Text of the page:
GAAR allows inundated powers to tax authorities to declare a structuring to be ‘impermissible avoidance arrangement’. Adequate usage of such assessment power seeks well informed, updated tax department officials with competent ability to adequately comprehend complex arrangements. A slight disconnect can lead to initiation of arbitrary actions.
Then comes the wave of interpretation related challenges, varying acceptability amongst business groups, quality of preparedness at all levels and a broad question on the timing of implementation voiced by the businesses.
The investor’s perspective
At a broader level, investors seek clarity on the guideline and regulations they have to operate under. This draws the contours of the long and short positions held by them. GAAR regime in its earlier avatar was marked with excessive concentration of assessing powers, ambiguous guidelines on have and have nots and needed to establish an investor friendly implementation approach. Vague letters in the guidelines and lack of clarity on implementation and assessment left scope for potential mishandling. Investors took cues from countries such as Canada (1988), China (2008), South Africa (2006) and Australia (1981) where GAAR has already been under implementation and has seen legal and financial litigations. Realising the need for swift implementation, government took measures to build acceptance of GAAR rules by inclusions of monetary benchmarks, declaration of non-applicability to FIIs in case of non-usage of tax treaty benefit, flexibility around grandfathering of investments and setting up of an implementation date for applicability of GAAR provisions. The current form of GAAR provides a relief in form of time based limit on conclusion of the proceedings. Such measures along with a cast of obligation on the tax authorities to conduct a detailed assessment exercise before initiating GAAR proceedings was widely welcomed.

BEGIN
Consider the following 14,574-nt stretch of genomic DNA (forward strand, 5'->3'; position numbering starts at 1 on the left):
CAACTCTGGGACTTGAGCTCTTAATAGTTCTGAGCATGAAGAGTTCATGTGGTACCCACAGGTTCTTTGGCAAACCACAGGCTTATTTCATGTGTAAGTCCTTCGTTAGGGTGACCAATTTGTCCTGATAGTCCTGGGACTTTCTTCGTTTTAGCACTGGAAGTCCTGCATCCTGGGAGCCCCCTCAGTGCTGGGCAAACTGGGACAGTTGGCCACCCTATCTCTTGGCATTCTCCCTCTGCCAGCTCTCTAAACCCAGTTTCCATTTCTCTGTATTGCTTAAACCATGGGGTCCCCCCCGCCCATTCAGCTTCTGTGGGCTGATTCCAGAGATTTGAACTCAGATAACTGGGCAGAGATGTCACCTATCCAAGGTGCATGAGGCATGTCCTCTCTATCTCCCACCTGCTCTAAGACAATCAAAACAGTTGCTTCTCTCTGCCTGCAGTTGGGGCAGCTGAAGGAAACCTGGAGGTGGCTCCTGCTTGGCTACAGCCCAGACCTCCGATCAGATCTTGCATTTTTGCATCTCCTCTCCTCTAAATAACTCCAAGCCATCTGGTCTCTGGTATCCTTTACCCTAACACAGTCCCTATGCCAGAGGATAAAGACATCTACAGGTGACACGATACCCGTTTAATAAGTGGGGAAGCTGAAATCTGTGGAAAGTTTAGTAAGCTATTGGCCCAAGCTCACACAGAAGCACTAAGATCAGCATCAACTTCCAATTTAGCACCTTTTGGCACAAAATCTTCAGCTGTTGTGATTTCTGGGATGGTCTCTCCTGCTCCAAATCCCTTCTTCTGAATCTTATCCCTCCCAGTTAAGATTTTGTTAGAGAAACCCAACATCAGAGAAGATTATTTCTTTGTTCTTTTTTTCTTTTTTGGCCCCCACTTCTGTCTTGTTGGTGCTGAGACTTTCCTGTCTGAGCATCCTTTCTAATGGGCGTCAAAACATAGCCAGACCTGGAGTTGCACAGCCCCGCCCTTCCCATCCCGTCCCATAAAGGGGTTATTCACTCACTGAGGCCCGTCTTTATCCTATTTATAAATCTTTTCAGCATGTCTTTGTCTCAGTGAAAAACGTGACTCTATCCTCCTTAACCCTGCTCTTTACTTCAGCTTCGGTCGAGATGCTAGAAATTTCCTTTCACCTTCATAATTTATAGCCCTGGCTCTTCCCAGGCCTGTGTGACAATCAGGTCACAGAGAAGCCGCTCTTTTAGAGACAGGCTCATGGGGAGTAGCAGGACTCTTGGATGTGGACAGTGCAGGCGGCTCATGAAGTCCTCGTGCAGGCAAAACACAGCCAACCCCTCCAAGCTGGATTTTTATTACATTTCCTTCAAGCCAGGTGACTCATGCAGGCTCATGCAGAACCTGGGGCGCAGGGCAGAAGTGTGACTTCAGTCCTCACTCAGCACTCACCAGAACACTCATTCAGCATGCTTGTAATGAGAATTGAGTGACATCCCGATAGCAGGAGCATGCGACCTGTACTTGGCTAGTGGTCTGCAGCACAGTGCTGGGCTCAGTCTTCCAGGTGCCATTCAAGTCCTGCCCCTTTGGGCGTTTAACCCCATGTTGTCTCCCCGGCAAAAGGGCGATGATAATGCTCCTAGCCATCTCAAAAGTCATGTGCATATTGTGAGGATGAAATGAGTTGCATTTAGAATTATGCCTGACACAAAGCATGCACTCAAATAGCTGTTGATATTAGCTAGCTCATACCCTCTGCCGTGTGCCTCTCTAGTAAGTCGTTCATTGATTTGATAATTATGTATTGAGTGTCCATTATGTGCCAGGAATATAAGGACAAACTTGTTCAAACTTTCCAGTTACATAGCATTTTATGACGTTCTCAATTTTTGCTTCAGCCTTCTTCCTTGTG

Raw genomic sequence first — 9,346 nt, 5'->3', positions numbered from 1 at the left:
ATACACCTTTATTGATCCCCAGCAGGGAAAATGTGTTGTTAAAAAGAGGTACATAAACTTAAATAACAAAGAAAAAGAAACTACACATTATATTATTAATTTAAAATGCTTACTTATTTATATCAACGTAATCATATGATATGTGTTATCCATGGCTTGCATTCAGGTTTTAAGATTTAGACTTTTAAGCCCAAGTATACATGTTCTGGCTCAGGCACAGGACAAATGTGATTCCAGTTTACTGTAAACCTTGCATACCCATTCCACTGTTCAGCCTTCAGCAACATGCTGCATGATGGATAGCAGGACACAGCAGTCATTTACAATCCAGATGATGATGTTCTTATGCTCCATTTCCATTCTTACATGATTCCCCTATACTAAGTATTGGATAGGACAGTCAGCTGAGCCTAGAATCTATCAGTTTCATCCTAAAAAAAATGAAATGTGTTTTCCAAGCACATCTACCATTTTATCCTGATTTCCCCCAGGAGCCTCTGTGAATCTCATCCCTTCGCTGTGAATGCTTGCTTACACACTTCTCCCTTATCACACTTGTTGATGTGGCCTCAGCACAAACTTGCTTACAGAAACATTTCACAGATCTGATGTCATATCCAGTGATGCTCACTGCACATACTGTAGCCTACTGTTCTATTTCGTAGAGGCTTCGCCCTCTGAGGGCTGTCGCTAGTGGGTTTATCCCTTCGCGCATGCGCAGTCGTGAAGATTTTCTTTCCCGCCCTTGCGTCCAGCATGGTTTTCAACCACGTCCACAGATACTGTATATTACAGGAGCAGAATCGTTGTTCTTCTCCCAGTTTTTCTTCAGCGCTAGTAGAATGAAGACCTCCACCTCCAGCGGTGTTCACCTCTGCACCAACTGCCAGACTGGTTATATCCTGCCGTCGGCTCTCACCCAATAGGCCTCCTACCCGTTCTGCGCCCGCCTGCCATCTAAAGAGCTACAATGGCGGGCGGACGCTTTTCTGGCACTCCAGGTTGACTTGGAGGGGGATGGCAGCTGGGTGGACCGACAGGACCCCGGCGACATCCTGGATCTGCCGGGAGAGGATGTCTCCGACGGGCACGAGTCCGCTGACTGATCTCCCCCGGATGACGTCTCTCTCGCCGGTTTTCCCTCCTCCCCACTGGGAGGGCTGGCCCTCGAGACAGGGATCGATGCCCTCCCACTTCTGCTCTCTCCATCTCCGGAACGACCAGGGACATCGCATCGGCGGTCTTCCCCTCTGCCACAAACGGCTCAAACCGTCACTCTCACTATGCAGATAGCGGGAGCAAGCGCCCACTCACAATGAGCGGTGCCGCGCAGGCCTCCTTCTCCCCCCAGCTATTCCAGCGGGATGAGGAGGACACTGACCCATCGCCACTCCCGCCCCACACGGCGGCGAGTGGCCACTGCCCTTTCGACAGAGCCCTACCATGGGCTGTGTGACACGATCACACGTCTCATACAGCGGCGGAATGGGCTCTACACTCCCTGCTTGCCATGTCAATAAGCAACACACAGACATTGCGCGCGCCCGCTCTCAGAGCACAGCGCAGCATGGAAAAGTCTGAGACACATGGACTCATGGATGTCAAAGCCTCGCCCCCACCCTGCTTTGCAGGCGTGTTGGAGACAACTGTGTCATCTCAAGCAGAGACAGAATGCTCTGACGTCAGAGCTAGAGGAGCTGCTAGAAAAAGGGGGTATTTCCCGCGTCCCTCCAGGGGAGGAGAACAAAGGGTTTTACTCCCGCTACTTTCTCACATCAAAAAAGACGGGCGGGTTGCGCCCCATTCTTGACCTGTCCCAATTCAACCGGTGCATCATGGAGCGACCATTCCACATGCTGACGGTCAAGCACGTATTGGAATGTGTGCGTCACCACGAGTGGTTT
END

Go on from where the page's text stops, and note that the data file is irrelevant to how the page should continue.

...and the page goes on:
The market reactions
There seems to be an almost open agreement that implementation of GAAR may impact the market expectation in the short term thorough some untimely and haphazard exits from overweight interests in the country.